How Artists Are Entertaining Massive Stay-At-Home Audiences From Their Own Home, Often For Free

It was a matter of time before we would see innovations in media and entertainment as the Coronavirus spreads, forcing more and more governments to enforce and extend lockdown provisions. With India and Russia joining in the last few days, more than 3 billion people are now under stay-at-home orders. With a massive captive audience craving quality content, what key trends are emerging?

Professional home studio productions

As both content creators and audiences got stuck at home, plenty of amateur content emerged in platforms like Tik Tok, YouTube, and Twitch. But increasingly professional artists and media companies are capitalizing on the opportunity to share content and promote talent, cheer up the new massive global stay-at-home society, and provide a service to society.

Take, for example, the Living Room Concert broadcast on Sunday on Fox, led by Elton John and featuring top artists like Billie Eilish, Demi Lovato, Sam Smith, Tim McGraw, Camila Cabello, Shawn Mendes, Mariah Carey, and Alicia Keys. It scored 4.6 million viewers, tied American Idol in ratings, and raised so far $8 Million for Coronavirus aid. It was really interesting to see musicians collaborate from the comfort of their own homes. Watch this short clip with Tim McGraw singing from his pool with his dog, accompanied remotely and in sync by three musicians.

As the entertainment industry sees this trend explode, you should expect more of these professional productions, with big names like those in the Living Room Music concert. Also, expect innovative home productions of traditional programming. For example, John Oliver started his HBO Last Week Tonight show from home on Sunday, and Trevor Noah introduced a stay-at-home version of his Daily Show last week, calling it The Daily Social Distancing Show.

Emerging artists join the bandwagon

With a massive stay-at-home audience at their fingertips and accessible technologies for remote collaborative creation, up and coming artists and creatives are joining the bandwagon. Leslie Kreiner, Director of the MFA Program in Writing for Screen and Television at Pepperdine’s Seaver College, states: “This situation may present a unique strategic opportunity for those hoping to break into the business. They can write and shoot with their iPhones and broadcast through various social media platforms.”

Networks, production companies, talent agents and managers will intensify their virtual search for new talent in the midst of an unprecedented halt in new studio productions and live sports. It’s a good opportunity for emerging artists, although they will have to compete hard to generate attention as many other artists join the bandwagon. For example, dancer Charli D’Amelio is now the most popular artist on Tik Tok with 44.2 million followers and billions of views, even though she joined the platform just last summer. See one of her recent videos with Jennifer Lopez prior to lockdown.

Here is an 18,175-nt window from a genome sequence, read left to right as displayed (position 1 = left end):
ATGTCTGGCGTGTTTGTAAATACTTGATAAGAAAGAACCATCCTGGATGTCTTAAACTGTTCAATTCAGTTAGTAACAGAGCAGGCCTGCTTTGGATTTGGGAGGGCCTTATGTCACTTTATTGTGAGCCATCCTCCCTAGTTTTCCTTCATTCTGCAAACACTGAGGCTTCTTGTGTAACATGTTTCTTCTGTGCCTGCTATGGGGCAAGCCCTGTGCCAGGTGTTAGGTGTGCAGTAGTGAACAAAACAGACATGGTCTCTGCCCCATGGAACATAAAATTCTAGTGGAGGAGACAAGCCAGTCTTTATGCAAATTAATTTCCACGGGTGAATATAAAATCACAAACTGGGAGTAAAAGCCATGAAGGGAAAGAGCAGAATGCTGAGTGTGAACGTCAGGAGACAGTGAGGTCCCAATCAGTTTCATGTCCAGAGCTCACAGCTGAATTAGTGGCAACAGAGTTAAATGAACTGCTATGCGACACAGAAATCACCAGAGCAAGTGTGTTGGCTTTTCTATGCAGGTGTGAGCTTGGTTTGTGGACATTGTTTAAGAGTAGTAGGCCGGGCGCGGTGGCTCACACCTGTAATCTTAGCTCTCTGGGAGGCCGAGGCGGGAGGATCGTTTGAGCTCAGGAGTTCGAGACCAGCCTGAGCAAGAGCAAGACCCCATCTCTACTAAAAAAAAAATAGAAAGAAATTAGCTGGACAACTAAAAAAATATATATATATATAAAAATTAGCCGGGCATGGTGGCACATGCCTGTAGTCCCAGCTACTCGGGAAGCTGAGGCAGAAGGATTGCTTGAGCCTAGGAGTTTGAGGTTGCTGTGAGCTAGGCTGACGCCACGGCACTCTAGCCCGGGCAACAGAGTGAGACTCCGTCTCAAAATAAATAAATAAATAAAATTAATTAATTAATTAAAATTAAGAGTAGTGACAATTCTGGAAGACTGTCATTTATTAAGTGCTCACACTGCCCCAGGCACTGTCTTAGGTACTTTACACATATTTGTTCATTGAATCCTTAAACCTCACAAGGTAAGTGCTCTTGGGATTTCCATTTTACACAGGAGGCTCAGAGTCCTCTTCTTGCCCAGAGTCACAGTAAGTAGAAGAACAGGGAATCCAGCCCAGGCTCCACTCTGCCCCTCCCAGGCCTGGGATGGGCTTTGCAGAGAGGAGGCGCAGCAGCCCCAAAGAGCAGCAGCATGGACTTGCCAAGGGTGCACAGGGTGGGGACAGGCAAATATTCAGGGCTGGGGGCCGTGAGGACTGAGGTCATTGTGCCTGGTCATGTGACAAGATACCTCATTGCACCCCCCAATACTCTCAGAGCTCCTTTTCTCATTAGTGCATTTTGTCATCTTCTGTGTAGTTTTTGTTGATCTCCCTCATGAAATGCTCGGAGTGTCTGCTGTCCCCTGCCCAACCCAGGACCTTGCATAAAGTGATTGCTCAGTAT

Free Content Amidst High Demand for Streaming

From the two trends above, there is already an influx of free high quality content. Free virtual live events and concerts are becoming a common theme, as content creators compete for eyeballs and organize charity events. Free and promotional offers to recorded shows and films are also becoming common, including free trials to streaming services. In music, for example, Amazon Music Unlimited is offering a 90-day trial.

Stay-at-home audiences benefit because they satisfy their craving for quality content. Social media and user-generated content platforms also win in the midst of the industry crisis, because they get top content in their platforms. Streaming services are also benefiting from a surge in viewership.

In the meantime, the only chance for many artists and performers is to produce quality content from their own homes, often for free. It’s really a tough and unprecedented time for artists and entertainment companies, but hopefully many will bubble up to success with their creative innovations.

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